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Need stricter punishment on alcohol served on overseas flights, say experts

Updated on: 14 January,2023 07:39 AM IST  |  Mumbai
Vinod Kumar Menon |

Recent incidents of appalling behaviour by inebriated passengers have put spotlight on liquor served on long-haul routes; legal experts suggest serious relook at quantity

Need stricter punishment on alcohol served on overseas flights, say experts

Experts also said that the airlines should be liable for any misconduct onboard. Representation pic

Two latest incidents of inebriated flyers urinating on co-passengers mid-air have prompted a discussion on the quantity of alcohol served on overseas flights. Experts mid-day spoke to suggested putting a cap on liquor served to travellers and amending the related laws to award stricter punishment to the offenders. According to a provision of the law, a person guilty of misconduct in a drunken state can be jailed for a maximum of 24 hours or/and fined Rs 10.

On November 26, Shankar Mishra allegedly unzipped his pants and urinated on a 70-year-old woman co-passenger in an inebriated condition. The incident happened in the business class of Air India’s New York-Delhi flight. On December 6, another inebriated man allegedly urinated on the blanket of a woman co-passenger on a Paris-New Delhi flight of Air India.

Experts say airline staff should also ensure passengers don’t drink too much. Representation pic Experts say airline staff should also ensure passengers don’t drink too much. Representation pic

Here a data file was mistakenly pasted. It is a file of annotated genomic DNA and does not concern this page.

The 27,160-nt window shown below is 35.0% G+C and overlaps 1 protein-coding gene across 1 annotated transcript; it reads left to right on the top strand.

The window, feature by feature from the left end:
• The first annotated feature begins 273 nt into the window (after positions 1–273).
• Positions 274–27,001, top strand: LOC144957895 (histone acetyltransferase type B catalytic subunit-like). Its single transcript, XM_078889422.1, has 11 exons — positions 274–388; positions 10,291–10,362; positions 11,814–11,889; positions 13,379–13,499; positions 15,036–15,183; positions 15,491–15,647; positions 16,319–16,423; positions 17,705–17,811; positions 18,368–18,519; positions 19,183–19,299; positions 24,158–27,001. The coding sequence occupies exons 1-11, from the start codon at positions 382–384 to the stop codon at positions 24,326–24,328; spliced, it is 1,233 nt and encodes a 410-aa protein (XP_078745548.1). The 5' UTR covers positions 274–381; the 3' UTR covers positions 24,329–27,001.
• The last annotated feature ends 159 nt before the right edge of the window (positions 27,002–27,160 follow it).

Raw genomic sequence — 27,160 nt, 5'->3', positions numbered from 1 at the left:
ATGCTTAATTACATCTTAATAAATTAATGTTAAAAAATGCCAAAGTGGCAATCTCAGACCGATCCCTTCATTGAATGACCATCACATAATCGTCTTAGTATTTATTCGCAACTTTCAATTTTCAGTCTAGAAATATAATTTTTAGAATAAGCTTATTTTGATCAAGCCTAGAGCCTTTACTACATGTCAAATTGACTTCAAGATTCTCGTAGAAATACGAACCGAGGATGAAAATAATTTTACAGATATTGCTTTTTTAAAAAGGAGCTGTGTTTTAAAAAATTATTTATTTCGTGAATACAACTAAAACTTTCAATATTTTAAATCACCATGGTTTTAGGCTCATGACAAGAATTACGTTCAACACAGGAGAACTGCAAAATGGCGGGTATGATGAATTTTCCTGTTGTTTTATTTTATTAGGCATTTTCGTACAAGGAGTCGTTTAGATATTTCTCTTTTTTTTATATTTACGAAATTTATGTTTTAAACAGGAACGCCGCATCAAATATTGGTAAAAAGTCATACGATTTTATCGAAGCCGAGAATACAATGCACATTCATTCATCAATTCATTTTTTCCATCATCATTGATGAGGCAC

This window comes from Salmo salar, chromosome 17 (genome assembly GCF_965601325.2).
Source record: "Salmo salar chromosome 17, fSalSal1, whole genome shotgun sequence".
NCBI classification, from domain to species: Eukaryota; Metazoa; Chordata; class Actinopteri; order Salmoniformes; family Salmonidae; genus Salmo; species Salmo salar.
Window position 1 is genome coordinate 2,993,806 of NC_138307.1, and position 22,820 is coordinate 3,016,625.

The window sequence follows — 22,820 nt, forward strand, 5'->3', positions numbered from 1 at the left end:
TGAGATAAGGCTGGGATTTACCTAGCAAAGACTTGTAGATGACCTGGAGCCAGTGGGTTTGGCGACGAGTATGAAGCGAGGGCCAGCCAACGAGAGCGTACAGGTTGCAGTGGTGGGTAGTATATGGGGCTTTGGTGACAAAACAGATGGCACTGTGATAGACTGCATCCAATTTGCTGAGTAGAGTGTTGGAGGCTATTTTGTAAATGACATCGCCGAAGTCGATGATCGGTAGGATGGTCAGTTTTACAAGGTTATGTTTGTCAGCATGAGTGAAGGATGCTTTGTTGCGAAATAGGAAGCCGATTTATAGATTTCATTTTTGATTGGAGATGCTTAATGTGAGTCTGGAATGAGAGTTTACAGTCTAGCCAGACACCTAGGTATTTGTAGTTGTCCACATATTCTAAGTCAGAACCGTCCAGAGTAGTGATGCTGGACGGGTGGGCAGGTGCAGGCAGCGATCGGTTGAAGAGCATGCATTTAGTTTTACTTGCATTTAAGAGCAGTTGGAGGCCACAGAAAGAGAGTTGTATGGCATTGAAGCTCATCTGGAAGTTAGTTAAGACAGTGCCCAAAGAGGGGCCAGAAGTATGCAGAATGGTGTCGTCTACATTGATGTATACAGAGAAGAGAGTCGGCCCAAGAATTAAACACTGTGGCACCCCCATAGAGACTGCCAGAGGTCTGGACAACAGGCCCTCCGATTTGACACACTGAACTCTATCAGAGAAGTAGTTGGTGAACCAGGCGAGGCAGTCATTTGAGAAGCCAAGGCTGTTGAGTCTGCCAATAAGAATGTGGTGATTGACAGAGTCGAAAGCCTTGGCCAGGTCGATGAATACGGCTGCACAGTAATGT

Considering the growing trend of such unruly incidents, changes need to be made to the provisions in the Indian Penal Code and The Aircraft Rules, experts said.

Liability of airline

Advocate Floyd Gracias, a Supreme Court counsel, said that the airlines should be responsible for any misconduct of passengers when they serve alcohol on board the flight. “The airline staff ought to use due diligence to ensure that passengers on board do not over-consume alcohol so as to cause nuisance or annoyance to fellow passengers,” he added.

Also read: Air India urination incident: Shankar Mishra says woman urinated on own seat

Regulate liquor

“There ought to be a cap on the amount of alcohol consumed by a single passenger. The airline staff ought to regulate the amount of alcohol served to passengers, especially when they show signs of inebriation. A provision of The Aircraft Rules clearly states that no person shall consume alcohol or drugs that jeopardises the good order and discipline on board the aircraft,” explained advocate Floyd.

“The need of the hour is the amendment of the existing rules and laws, and the passage of new rules and laws to deal with unruly incidents to secure the rights and safety of all passengers aboard an aircraft,” Floyd concluded.

Decoding the existing law

“An intoxicated person is in the state of mind which is legally termed as ‘dementia offectatia’ that is where the function of mind is temporarily suspended. As per the provisions of the Indian Penal Code, Section 510 states that whoever, in a state of intoxication, appears in any public place, or in any place and causes annoyance to any person shall be punished with simple imprisonment for a term which may extend to 24 hours, or with fine that may extend to R10, or with both,” said Advocate Shreeprasad Parab, a constitutional expert.